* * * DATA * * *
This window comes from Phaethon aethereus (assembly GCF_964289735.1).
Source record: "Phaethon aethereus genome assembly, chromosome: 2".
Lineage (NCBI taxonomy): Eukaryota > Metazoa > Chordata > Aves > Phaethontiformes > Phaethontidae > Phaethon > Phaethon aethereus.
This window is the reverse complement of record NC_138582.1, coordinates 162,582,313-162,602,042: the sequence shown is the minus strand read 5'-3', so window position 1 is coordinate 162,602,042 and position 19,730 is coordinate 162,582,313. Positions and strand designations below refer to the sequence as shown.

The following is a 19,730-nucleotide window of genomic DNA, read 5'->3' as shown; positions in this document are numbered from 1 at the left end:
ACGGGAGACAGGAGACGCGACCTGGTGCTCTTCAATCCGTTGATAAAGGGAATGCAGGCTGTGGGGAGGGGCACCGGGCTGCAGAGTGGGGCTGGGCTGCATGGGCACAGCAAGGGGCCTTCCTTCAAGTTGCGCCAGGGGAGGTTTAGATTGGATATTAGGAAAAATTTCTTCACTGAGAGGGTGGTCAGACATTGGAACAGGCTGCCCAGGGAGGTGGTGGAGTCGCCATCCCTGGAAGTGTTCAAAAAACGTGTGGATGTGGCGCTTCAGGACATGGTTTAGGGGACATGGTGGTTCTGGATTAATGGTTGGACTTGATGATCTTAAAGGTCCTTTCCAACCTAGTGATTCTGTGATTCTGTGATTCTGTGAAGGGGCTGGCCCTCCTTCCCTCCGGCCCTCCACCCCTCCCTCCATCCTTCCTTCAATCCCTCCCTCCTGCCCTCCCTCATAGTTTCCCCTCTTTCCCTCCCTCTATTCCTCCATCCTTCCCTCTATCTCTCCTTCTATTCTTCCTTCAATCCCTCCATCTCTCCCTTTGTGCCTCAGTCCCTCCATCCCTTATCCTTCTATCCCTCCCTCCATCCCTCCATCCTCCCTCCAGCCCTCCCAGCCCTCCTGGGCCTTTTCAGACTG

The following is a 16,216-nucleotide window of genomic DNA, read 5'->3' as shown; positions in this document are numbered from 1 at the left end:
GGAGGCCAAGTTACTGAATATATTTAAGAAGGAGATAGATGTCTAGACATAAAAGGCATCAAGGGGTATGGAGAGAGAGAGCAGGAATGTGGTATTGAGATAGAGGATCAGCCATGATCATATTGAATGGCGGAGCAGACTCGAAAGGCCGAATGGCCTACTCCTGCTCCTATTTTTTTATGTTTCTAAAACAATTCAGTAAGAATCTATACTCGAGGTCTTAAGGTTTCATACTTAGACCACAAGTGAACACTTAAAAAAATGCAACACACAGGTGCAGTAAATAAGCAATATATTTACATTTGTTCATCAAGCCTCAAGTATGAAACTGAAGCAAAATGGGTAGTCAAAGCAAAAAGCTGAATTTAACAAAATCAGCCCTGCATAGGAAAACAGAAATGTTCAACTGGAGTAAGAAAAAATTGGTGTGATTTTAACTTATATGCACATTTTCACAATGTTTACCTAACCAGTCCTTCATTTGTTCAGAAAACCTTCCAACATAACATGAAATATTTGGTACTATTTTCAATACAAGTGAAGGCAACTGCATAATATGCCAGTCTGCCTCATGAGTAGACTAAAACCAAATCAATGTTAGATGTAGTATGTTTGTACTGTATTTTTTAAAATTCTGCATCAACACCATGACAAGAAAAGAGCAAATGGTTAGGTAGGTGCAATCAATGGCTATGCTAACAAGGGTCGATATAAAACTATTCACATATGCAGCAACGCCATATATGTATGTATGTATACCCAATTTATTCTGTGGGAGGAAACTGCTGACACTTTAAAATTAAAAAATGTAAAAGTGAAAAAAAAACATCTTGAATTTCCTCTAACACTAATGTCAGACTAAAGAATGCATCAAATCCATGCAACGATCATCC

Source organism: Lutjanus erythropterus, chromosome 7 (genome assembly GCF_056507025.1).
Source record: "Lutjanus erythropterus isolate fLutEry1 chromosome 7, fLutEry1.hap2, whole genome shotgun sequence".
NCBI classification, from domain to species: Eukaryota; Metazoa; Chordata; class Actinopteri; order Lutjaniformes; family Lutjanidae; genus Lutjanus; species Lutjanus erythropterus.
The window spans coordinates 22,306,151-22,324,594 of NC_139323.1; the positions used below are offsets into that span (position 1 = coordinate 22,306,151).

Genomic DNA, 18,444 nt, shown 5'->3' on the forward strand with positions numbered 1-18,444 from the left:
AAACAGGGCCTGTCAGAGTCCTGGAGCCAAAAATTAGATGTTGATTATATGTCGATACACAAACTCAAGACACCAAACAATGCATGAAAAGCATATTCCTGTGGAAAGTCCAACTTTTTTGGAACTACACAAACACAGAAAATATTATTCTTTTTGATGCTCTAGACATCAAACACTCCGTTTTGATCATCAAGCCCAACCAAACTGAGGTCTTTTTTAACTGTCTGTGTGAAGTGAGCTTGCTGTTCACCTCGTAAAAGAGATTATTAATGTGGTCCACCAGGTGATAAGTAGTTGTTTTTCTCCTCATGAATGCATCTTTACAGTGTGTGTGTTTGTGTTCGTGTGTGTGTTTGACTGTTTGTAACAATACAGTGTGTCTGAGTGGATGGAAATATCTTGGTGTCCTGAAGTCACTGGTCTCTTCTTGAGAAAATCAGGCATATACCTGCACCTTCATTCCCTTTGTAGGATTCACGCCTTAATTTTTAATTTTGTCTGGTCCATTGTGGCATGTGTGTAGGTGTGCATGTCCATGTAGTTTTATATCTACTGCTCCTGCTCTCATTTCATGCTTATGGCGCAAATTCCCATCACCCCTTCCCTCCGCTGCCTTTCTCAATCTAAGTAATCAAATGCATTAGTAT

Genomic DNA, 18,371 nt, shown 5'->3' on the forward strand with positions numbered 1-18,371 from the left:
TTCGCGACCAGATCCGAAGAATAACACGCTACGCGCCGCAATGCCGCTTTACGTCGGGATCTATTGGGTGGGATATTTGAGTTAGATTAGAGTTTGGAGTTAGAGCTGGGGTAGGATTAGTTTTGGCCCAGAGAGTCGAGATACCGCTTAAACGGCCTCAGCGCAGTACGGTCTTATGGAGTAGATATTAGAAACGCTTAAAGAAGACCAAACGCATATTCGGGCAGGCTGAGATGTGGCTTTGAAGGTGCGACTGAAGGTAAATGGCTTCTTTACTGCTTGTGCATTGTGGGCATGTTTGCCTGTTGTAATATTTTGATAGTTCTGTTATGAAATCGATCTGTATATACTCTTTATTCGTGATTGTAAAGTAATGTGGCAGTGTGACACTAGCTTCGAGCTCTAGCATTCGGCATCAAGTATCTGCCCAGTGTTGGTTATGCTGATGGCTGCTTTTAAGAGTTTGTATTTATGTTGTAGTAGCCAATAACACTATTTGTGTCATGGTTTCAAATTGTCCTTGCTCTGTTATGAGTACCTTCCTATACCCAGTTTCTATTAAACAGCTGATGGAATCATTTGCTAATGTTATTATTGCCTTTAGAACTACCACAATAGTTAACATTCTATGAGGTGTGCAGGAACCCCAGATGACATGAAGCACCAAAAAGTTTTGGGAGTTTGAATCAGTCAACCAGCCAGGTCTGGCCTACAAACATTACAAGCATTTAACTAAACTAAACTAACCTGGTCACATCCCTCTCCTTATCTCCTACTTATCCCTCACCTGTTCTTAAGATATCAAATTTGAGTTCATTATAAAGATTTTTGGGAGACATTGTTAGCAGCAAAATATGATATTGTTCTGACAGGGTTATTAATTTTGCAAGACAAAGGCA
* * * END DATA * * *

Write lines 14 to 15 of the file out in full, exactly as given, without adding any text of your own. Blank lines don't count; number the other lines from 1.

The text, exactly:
AAACAGGGCCTGTCAGAGTCCTGGAGCCAAAAATTAGATGTTGATTATATGTCGATACACAAACTCAAGACACCAAACAATGCATGAAAAGCATATTCCTGTGGAAAGTCCAACTTTTTTGGAACTACACAAACACAGAAAATATTATTCTTTTTGATGCTCTAGACATCAAACACTCCGTTTTGATCATCAAGCCCAACCAAACTGAGGTCTTTTTTAACTGTCTGTGTGAAGTGAGCTTGCTGTTCACCTCGTAAAAGAGATTATTAATGTGGTCCACCAGGTGATAAGTAGTTGTTTTTCTCCTCATGAATGCATCTTTACAGTGTGTGTGTTTGTGTTCGTGTGTGTGTTTGACTGTTTGTAACAATACAGTGTGTCTGAGTGGATGGAAATATCTTGGTGTCCTGAAGTCACTGGTCTCTTCTTGAGAAAATCAGGCATATACCTGCACCTTCATTCCCTTTGTAGGATTCACGCCTTAATTTTTAATTTTGTCTGGTCCATTGTGGCATGTGTGTAGGTGTGCATGTCCATGTAGTTTTATATCTACTGCTCCTGCTCTCATTTCATGCTTATGGCGCAAATTCCCATCACCCCTTCCCTCCGCTGCCTTTCTCAATCTAAGTAATCAAATGCATTAGTAT

Genomic DNA, 18,371 nt, shown 5'->3' on the forward strand with positions numbered 1-18,371 from the left: